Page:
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“Spiritual But Not Religious” — UU Sermon — January 22, 2012

January 22, 2012                                                                                          Sacramento, CA

HymnsWe Are Children of the Earth, Spirit of Life/Fuente de Amor, We Would Be One.

Reading:  #444, This House, by Kenneth L. Patton.

Choral MusicLove Is the Spirit of this Church, James Vila Blake & Jason Shelton.

Sermon

Online computer dating sites invite you to identify your faith, as well as listing your occupation, income, hobbies, hair color, height and weight.  In the religion category of the sites I have seen, the most commonly used label is not a denomination’s name, and not Christian, Catholic or Protestant.  It’s “Spiritual but Not Religious.”  Many people say this also in casual conversation–“I’m spiritual but not religious.”  There is no authoritative definition of what people mean by this.  I have not read of any study or survey.  My guess is that they wish to identify as having a spiritual outlook on life, or a spiritual practice, or a relationship with God.  Perhaps they feel humility toward life, or an attitude of gratitude for the gifts of life.  Maybe it means they like to hike in the mountains, read poetry, sing gospel songs, hear Bach’s Mass in B Minor, or visit old cathedrals—just not when there’s a church service going on.

When people say “I’m not religious,” they may be thinking of dogmas and creeds; rules and commandments; lifeless theologizing; hypocrisy and abuses of power, and preaching that’s dull.  And let us not forget religious intolerance, repression and violence.  Religions have done terrible things.  People have done terrible things, acting in the names of religions.

Living in the fourteenth century, Hafiz was an Islamic poet of the Sufi tradition.  He wrote this:

The

Great religions are the

Ships,

Poets the life

Boats.

Every sane person I know has jumped

Overboard.[i]

 

A friend of mine is retired from the Christian ministry in a Mainline, moderate denomination.  He’s a radical environmentalist and a veteran of Civil Rights demonstrations. He’s respectful of other faiths and knowledgeable about them.  And he has no patience for the phrase “spiritual but not religious.”  To hold this attitude, he says, is to cut yourself off from history, to be rootless, to be unaware of the source of the modes of spirituality that you hasten to claim.   It is to risk falling for the newest fads and latest fashions, he says, to see spirituality as a catalogue item instead of a heritage.    My friend writes:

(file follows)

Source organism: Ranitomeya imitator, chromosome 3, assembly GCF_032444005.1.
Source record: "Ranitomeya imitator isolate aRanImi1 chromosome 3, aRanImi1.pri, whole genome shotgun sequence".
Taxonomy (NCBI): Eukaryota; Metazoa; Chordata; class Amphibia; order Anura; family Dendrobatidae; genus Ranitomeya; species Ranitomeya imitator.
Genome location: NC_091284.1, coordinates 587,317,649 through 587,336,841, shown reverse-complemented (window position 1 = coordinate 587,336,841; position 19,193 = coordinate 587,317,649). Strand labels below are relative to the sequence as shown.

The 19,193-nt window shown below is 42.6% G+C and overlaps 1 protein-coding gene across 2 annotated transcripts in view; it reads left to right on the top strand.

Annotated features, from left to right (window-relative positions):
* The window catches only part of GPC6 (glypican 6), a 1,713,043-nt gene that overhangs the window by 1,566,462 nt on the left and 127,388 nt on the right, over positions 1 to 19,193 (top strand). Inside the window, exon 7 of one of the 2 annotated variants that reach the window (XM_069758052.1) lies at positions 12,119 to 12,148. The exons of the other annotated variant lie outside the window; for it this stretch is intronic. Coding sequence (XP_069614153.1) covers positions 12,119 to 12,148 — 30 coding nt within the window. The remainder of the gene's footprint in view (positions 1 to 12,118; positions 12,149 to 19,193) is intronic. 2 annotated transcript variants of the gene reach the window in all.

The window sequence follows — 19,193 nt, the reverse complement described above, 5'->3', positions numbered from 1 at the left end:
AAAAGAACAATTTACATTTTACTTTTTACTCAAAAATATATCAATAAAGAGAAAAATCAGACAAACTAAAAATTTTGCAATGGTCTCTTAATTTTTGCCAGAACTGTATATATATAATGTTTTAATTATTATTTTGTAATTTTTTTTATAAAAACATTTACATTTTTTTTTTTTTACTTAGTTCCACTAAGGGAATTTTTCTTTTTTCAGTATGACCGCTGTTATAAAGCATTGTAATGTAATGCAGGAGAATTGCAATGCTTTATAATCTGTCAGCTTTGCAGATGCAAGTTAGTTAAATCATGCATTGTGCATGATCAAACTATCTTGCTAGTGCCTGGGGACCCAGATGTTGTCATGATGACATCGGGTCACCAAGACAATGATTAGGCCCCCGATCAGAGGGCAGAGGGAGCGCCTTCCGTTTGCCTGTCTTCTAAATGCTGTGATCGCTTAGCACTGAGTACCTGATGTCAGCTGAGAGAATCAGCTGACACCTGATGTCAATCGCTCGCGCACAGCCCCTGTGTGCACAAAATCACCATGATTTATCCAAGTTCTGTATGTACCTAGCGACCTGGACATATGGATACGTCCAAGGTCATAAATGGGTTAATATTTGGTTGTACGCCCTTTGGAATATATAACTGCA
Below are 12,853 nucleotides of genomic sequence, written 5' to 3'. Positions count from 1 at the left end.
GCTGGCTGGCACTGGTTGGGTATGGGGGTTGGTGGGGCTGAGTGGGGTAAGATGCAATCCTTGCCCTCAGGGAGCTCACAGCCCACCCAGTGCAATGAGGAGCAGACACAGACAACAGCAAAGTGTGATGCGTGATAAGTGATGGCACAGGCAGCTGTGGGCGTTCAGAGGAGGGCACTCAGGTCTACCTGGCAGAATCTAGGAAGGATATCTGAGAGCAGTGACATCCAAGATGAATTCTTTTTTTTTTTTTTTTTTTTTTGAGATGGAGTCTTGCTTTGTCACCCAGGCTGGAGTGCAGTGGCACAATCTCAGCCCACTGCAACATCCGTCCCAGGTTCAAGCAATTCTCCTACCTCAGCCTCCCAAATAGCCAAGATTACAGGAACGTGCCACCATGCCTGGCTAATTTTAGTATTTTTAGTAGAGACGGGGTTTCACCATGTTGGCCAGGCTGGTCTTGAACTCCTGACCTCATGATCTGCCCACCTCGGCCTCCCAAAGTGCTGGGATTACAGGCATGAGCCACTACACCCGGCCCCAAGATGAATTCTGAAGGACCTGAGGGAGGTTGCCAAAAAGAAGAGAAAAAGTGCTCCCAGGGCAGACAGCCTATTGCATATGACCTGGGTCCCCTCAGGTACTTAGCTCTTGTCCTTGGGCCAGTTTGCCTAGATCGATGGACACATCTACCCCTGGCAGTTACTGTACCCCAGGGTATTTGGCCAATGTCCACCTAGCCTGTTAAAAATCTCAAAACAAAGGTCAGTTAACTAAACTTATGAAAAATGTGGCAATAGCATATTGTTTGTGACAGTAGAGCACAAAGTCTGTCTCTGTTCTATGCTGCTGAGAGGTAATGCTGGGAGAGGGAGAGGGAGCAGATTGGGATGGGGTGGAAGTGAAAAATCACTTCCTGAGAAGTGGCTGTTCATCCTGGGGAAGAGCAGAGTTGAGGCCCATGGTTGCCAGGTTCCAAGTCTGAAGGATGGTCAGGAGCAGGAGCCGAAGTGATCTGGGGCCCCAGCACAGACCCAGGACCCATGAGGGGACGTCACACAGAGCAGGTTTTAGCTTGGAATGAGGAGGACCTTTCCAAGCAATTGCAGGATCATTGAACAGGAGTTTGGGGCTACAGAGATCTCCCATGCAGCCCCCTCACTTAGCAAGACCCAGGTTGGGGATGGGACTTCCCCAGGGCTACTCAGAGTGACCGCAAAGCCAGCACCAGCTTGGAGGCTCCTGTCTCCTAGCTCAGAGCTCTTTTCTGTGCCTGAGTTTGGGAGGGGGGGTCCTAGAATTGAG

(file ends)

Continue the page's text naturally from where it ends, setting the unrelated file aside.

[A man tells me] that he attended a Baptist revival once when he was thirteen and didn’t like all the shouting about sin so he never again has had anything to do with Christianity.  Well, once I attended a junior high art show when I was thirteen and didn’t like the pictures there, so I never again have looked at art.  [He goes on, asking whether he should] stop having anything to do with any college or university because six hundred years ago all their astronomy faculties taught that the sun revolved around the earth, and one hundred years ago all their anthropology faculties taught that blacks were genetically inferior [to whites], and fifty years ago almost all … were segregated.  What enlightened person wants to be associated with such institutions?

My friend can recount the bad stories from religious history, as well as the contributions made by religions.  He notes that religious traditions can change, evolve, and even improve.  Those of us who choose to identify with a faith tradition have a duty to make it better, to reform and revive it. We have a duty to embody the values and virtues our tradition espouses.

American Unitarians of the nineteenth century took on this duty. I’d like to tell you about three of them.  In fact, our big three:  William Ellery Channing, Ralph Waldo Emerson, and Theodore Parker.  You could say they were the inventors of “spiritual but not religious.”  To them, religion was not a set of creeds and rules to follow,  it was your way of life.

The first generation of Unitarian ministers in the United States were liberal Christians in Boston-area Congregationalist churches.  Their faith was Bible-based, yet they said we should use our God-given ability to reason when studying Scriptures.  To them, “reason was the friend, not the enemy of faith.”[ii]  Their leader was William Ellery Channing.  You can see a statue of him in Boston’s Public Garden, across from the church he served.